21-22 July 2007 Mt Kelly (... or 1m of snow and -11°C) Photos
Maps: Yaouk and Rendezvous Creek 1:25000
Getting There

This walk was organised and led by Rene D and Keith T as a CBC walk:

(21-22 July: Mount Kelly-Mount Scabby – M/R Boboyan - Mount Kelly - Mount Scabby - Sams Creek - Boboyan. If weather or snow conditions are unsuitable, this walk will be relocated. Maps: Yaouk and Rendezvous Creek 1:25000 Leaders: Rene D and Keith T Transport: ~$20 Limit: 8.).

5 good souls (including one who had driven 5½hrs) met and drove down to Tharwa. Here the signs said Boboyan Road closed but we pressed on, with our good leader formulating plan B but hoping that the road closure would be S of the Old Boboyan Road turnoff. It was.

Further Information

Similar to what we did last time.


Day 1

We arrived at the Yankee Hat carpark just before 8am and stepped out to see the most magnificent view up above the mouth of Middle Creek. Mt Namadgi had plenty of snow, particularly the S flank, Mt Burbidge was crowned in granite and white, and Mt Kelly at the back was whitest of all. Kangaroos grazed in the foreground, no breeze, blue sky above - it was an idyllic day and hard not to believe that our leaders didn't have connections in high places to order such weather.

Away just after 8am. Our first pause at 3km in a sprightly 35mins to strip down a layer or two. On past the massive boulder which scores a red asterisk on the map and a second pause to top up water at the lower junction of Middle Creek arms. Beautiful walking on a crisp, clear winter's morning. On up the Burbidge ridge with, thank goodness, another pause after the first 100m climb onto the second level. Great walking this level through open forest. Up the next climb starting at 1300m we hit the snow and by morning tea at 1460m (6.8km, 460m climb, 2hr 40mins to here) there was a covering of several centimetres. A well deserved break of 30mins on a N facing bare patch, although the probe-equipped, electronic-powered, engineer-wielded thermometer was recording only 5°C.

We continued up towards the 1500m contour, then sidled round towards and across the arm of Middle Creek which comes down from Bogong Gap. Stunning views up to the snow covered granite bulb on the SW side of Mt Burbidge. At the top of the creek and S of Bogong Gap we hit serious snow and it became obvious that, with snow and ice on the SW ridge of Kelly towards the Scabby ridge, we'd not get through. On up to just SW of the Gap for lunch, this time sitting on granite as the ground was well covered (9.4km, 600m climb, 4hr 40mins to here). Munch time of 35mins, with great views through the trees to Mts Burbidge and Namadgi.

The plan firmed that we'd drop packs and wander up Mt Kelly, so we headed to the saddle between said hill and SH1733 on the Scabby Range as it heads SE. Keith was leading and I was trudging in his footsteps which, most of the time, were shin deep, but sometimes knee deep. I kindly said "that must sap some energy" and he graciously responded "how about plugging some holes?" I presume this is Aussie understatement, but guessed it meant would I take the lead. It was physically most demanding and I could only keep at it for a few hundred metres (Keith must have done over a kilometre). But we eventually reached a suitable place to drop our packs (GR70464570 MGA94) and thought that if anyone else came along and wanted to pinch them, they could carry them out. (10.1km, 5hr 40mins to here).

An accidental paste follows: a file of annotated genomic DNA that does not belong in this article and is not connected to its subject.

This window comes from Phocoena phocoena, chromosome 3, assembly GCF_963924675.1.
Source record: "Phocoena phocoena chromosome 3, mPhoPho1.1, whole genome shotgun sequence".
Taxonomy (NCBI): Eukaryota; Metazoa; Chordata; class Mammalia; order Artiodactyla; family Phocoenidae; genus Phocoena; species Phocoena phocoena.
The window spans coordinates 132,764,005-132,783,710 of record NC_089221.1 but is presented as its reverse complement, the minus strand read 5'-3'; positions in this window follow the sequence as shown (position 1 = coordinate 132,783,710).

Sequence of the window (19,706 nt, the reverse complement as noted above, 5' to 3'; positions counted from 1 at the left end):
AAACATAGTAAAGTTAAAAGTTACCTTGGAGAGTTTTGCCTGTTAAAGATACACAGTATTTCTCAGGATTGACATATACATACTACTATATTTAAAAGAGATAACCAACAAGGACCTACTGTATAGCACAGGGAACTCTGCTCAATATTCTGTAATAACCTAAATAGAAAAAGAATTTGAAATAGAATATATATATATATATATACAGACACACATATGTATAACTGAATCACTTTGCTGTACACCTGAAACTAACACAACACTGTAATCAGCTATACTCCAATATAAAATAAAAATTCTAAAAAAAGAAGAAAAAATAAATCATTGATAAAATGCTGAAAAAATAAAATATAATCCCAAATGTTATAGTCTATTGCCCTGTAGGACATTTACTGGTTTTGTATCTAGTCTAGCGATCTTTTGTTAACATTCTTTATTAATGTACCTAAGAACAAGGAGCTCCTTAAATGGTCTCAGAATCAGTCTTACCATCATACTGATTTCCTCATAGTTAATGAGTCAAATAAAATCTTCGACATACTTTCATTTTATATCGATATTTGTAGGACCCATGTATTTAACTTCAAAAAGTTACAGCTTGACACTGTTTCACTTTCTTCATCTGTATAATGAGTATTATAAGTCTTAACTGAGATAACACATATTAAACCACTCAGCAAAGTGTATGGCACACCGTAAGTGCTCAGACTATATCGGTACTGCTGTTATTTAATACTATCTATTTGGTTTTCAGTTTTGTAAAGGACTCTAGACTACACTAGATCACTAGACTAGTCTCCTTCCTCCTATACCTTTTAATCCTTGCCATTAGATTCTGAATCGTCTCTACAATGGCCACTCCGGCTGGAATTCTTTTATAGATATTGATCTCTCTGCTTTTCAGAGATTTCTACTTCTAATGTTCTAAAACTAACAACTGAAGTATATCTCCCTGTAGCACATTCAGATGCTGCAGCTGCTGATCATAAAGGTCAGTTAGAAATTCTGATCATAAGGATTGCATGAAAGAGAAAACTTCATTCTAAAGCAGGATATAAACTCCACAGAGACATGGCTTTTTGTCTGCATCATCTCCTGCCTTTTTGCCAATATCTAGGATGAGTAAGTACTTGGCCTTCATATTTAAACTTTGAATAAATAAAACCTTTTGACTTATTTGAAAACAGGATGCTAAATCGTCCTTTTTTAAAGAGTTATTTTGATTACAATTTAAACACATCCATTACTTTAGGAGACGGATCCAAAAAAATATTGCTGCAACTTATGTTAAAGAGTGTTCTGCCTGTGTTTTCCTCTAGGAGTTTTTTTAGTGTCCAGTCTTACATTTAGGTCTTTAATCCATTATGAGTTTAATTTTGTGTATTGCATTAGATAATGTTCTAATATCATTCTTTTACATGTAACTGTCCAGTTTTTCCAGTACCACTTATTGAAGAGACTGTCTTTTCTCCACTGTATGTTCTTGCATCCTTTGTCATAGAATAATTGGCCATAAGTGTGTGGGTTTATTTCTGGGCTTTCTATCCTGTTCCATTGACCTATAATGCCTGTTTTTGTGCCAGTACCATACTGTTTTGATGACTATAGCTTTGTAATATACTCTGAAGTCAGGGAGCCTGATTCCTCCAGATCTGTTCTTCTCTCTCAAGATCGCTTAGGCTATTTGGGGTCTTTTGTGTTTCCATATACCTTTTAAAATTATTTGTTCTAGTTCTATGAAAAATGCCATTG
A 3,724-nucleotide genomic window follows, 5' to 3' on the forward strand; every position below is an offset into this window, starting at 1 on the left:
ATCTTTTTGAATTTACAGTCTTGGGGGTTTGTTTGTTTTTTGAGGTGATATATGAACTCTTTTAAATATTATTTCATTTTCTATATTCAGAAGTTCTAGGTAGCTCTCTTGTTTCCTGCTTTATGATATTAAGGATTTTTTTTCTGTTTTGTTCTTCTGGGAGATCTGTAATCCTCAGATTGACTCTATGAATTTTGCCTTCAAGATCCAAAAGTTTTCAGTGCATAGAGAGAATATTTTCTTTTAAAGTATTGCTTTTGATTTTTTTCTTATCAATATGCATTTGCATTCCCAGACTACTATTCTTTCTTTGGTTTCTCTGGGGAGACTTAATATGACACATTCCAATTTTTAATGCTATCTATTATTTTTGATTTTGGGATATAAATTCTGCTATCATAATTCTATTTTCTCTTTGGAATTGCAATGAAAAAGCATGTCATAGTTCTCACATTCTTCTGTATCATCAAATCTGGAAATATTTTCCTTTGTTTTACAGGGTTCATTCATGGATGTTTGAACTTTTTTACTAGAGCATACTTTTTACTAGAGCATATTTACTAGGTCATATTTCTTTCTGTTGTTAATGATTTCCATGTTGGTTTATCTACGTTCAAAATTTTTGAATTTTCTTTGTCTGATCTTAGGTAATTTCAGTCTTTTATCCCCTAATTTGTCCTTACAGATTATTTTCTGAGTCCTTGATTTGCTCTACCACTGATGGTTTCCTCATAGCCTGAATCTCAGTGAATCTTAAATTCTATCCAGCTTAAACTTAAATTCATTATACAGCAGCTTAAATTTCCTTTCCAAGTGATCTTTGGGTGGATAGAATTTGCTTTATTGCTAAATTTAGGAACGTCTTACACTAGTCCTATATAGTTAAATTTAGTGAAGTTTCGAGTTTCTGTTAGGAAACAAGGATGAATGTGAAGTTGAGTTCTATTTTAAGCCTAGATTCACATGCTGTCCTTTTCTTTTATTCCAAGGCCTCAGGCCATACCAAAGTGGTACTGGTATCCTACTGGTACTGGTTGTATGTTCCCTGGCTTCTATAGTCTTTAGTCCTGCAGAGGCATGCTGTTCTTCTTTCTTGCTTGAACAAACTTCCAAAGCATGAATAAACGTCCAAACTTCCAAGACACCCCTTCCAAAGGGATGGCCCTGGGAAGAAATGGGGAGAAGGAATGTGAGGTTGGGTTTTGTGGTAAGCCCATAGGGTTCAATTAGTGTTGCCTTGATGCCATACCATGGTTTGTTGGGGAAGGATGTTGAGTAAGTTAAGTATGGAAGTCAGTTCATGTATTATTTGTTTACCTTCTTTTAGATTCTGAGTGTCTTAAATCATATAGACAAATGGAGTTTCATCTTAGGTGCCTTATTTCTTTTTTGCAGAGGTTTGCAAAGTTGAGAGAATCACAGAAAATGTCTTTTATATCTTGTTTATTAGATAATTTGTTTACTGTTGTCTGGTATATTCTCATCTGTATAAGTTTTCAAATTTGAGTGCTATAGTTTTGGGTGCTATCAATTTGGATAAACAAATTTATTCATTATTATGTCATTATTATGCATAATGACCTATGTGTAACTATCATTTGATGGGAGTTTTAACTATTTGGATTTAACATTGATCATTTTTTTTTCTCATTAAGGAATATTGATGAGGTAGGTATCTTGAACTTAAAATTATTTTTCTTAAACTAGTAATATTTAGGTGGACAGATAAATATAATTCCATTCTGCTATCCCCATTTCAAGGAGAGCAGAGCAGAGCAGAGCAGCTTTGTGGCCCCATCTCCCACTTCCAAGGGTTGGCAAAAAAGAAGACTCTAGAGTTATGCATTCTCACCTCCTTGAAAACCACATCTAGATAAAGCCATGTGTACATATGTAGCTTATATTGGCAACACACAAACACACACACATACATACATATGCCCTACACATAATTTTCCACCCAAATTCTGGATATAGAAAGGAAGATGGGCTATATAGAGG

We headed up at 1.50pm through deep snow (at times to our thighs - that would have to be one metre). The scrubby belt was a little difficult. We reached the top, on hands and knees in some places, 1829m, at 2.40pm (see pic 1). Astounding, awesome ... just not enough superlatives. This was my 5th time on Mt Kelly, but I've never seen it like this! One of the legends in the party (of which there were four) reckoned that the weather and snow conditions were a one year in ten opportunity. Starting from just E of N there was Mt Namadgi with Rotten Swamp below (see pic 2). Then the Mavis Ridge (which draws my attention for a couple of planned walks) round to Mt Burbidge. The Tinderrys sit on the horizon. Swinging S of Burbidge you see down a Middle Creek arm past Yankee Hat N and S to the grasslands and pretend one can see the car at the well defined vegetation edge. S is the top of Kelly with Sentry Box at back, then SW to the way down and up the Scabby Ridge. Far in the distance is Jagungal with the Snowys marching S. W is the unnamed hill which gives access to the Kelly Spur, with Mt Murray directly behind. N from there are Bimberi Peak and the Brindabellas. Closer in to the N is the Kelly Spur and the distinctive Coronet Peak (see pic 3). What a vista!

The obligatory top shots of the party, of course, to record the event. Our leader also made an entry in the log - a slow process, as the biro needed a shot of warm breath every word or so to keep it going. Much reminiscing concerning previously recorded trips and walkers. The weather-etched trig stick was carrying a little extra weight (see pic 4).